It sounded like one of those old vaudeville type jokes. I mean, who smokes cigars in this day and age?
But this was no joke. It was classic Einstein - as in Albert, the genius discoverer of relativity, quantum physics and refrigerators (http://tinyurl.com/yg3p7x), and it's what got me enrolled on a short vacation, relaxing as the nice young men in their clean white coats take care of me. And it's so appropriate that I'm taking some time off here at the "Funny Farm" - after all, it was Einstein's little joke that got me here. Or maybe it's my mother's fault I'm laid up here. Yeah, that's it - the doc was right. After all, she was the one that told me I was a "genius," the smartest kid in town. Am I in the top 2 percent, mom? Oh yes, son, definitely.
Well, if so, figuring out a riddle Einstein said could be solved only by the cream of the IQ crop should have been a piece of cake. Should have, but wasn't. They say Einstein himself was a little crazy - he certainly wondered about it himself (http://tinyurl.com/y4cxel). Maybe he, too, was a little too anxious to solve his puzzle! So just what is this insane inspiring puzzle?
Well, like I said, it starts out like an old joke: "There are five men of different nationalities living in a row of five houses," and they all drink different drinks and smoke different types of cigars, among other things. You get a bunch of clues, such as "The Brit lives in the red house; the Swede keeps dogs as pets; the Dane drinks tea," etc. All you have to do is figure out who keeps the fish (of course, fish isn't mentioned as one of the items held by anybody). The whole thing is on-line, at http://tinyurl.com/yy3dr7, if you'd care to try your luck (the answer is one click away, so don't drive yourself crazy figuring it out).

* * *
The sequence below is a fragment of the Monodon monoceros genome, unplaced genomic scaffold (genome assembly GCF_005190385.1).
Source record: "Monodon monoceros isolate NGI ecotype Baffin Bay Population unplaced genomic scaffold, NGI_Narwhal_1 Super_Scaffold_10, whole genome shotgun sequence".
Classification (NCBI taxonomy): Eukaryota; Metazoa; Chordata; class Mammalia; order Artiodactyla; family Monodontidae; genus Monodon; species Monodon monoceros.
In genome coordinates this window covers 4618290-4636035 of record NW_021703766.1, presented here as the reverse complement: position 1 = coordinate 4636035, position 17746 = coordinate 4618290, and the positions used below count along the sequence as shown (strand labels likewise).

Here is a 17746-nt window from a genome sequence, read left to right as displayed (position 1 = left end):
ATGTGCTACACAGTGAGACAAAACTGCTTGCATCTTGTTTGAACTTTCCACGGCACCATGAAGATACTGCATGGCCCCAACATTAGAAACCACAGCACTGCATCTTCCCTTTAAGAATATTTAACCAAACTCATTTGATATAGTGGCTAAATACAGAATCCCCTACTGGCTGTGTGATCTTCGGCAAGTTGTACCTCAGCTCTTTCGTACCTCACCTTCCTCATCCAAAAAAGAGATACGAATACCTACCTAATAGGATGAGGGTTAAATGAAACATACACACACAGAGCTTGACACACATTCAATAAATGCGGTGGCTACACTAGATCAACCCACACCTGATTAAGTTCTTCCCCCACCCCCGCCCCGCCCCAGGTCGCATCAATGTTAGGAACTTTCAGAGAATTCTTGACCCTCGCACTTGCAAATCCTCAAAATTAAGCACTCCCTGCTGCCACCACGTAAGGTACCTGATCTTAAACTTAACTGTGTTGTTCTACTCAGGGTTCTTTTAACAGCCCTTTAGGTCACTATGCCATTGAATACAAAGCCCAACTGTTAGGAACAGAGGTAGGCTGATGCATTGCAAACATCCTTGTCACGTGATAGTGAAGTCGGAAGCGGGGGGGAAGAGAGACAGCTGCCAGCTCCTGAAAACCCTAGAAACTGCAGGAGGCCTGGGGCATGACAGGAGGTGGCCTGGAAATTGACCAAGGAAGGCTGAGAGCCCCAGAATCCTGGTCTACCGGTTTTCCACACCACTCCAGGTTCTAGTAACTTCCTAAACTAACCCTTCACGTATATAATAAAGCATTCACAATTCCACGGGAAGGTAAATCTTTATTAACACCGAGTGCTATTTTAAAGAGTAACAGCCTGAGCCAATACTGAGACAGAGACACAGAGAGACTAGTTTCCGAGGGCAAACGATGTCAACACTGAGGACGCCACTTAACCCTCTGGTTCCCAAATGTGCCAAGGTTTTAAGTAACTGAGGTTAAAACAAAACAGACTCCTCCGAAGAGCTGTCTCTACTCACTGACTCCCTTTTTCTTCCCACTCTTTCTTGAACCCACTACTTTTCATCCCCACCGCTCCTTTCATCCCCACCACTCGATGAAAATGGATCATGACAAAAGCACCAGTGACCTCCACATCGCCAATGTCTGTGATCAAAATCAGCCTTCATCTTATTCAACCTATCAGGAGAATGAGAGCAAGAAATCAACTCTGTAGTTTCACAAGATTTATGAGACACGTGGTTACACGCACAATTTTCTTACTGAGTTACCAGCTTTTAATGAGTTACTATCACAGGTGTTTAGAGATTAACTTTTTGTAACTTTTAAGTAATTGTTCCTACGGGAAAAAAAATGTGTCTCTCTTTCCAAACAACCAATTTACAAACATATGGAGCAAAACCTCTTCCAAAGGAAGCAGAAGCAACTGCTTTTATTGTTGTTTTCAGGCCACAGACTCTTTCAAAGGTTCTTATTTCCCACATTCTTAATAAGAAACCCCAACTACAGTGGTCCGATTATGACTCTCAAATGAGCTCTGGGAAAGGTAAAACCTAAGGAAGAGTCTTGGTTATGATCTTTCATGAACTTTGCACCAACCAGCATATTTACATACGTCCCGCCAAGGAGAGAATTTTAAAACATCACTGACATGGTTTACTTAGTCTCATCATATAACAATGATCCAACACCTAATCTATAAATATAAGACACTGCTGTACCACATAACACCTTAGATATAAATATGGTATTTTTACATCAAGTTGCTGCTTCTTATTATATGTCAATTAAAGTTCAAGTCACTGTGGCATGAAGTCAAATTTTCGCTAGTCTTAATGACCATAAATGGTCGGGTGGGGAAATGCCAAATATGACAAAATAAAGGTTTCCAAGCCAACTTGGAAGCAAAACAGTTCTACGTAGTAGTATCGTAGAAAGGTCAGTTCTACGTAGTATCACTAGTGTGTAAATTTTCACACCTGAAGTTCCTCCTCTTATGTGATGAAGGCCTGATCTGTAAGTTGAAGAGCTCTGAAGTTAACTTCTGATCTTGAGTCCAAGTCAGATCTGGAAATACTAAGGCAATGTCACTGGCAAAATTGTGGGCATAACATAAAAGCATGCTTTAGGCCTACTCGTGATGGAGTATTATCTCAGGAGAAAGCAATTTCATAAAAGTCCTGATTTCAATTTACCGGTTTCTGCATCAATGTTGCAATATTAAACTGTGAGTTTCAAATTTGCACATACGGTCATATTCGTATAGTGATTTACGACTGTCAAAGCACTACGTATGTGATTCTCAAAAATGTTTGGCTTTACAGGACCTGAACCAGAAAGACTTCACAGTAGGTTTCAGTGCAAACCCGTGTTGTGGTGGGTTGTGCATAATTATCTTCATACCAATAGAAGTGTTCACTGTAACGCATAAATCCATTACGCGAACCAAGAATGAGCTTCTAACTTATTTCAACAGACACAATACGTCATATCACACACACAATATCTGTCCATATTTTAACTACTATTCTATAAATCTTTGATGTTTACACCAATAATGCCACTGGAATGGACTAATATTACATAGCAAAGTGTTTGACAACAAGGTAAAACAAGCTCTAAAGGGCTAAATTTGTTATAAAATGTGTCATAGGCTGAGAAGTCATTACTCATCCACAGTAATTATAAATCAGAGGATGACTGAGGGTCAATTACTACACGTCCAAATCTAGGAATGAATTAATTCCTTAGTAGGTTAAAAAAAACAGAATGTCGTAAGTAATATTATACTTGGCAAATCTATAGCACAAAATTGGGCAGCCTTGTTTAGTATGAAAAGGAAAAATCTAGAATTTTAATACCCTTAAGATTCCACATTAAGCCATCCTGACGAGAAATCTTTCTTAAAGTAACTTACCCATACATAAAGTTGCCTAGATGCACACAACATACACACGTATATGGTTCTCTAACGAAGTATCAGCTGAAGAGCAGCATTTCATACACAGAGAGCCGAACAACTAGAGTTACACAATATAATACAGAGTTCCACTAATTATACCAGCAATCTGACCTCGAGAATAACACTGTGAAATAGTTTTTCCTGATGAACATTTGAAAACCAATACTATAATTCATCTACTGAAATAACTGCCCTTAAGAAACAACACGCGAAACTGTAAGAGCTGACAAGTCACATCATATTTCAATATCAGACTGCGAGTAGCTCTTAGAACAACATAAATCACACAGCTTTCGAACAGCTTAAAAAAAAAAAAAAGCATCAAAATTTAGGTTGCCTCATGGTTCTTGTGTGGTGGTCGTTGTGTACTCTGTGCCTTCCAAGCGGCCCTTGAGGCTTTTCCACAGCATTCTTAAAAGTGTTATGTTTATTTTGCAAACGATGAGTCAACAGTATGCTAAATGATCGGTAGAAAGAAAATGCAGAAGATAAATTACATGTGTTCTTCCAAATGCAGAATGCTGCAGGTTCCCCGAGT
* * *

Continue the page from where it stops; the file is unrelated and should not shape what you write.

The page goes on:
As one would expect from a puzzle authored by a certified genius, there is more than one answer (the site lists three, but there are probably more, based on the way the site explains the answers. Of course, I couldn't even get one. But that puzzle is easy, compared to the real goods - Einstein 2.0, the computerized version of the puzzle. Einstein's verbal puzzle takes on new and frightening dimensions when translated to the big PC screen. Now, you don't just have to figure out who ate or smoked what; this is a whole new world of letters, numbers, Roman numerals and all sorts of squiggly things.
The key to the puzzle, according to Einstein 2.0's help file, is to figure out the relationships between the different cards and position them appropriately. There is a relationship between each card, where it belongs on the board and what spot it should be in. There are all sort of hints on the board, and what you don't know is as important as what you do.
So, I played. And played some more. After looking at the written version of the puzzle - no fewer than three times, I'll have you know - I thought I was ready, having understood the logic behind the solution. But this graphic version - it's just not the same. Even though Einstein 2.0 gives you all sorts of hints that can help you solve the thing, and generously allows you to redo the puzzle, I just couldn't hack it. Can you?
Well, there's only one way to find out - just download Einstein 2.0 for free from http://games.flowix.com. There's a version for every platform (Windows, Mac, Linux/Unix). As forgiving and helpful this program is, I must warn you - the riddle will haunt you, to the extent that you will find yourself thinking about it day and night. Unable to stop. Obsessed.
Until you find yourself one day in a place like this. It's not too bad, really. They promised to make me all better, maybe run a little operation to fix things up just right. I hear they even let you keep the part of the brain they take out. Maybe I won't keep mine, though - after falling apart on the Einstein puzzle, I don't think I'm in any mood for the mysteries of the human brain.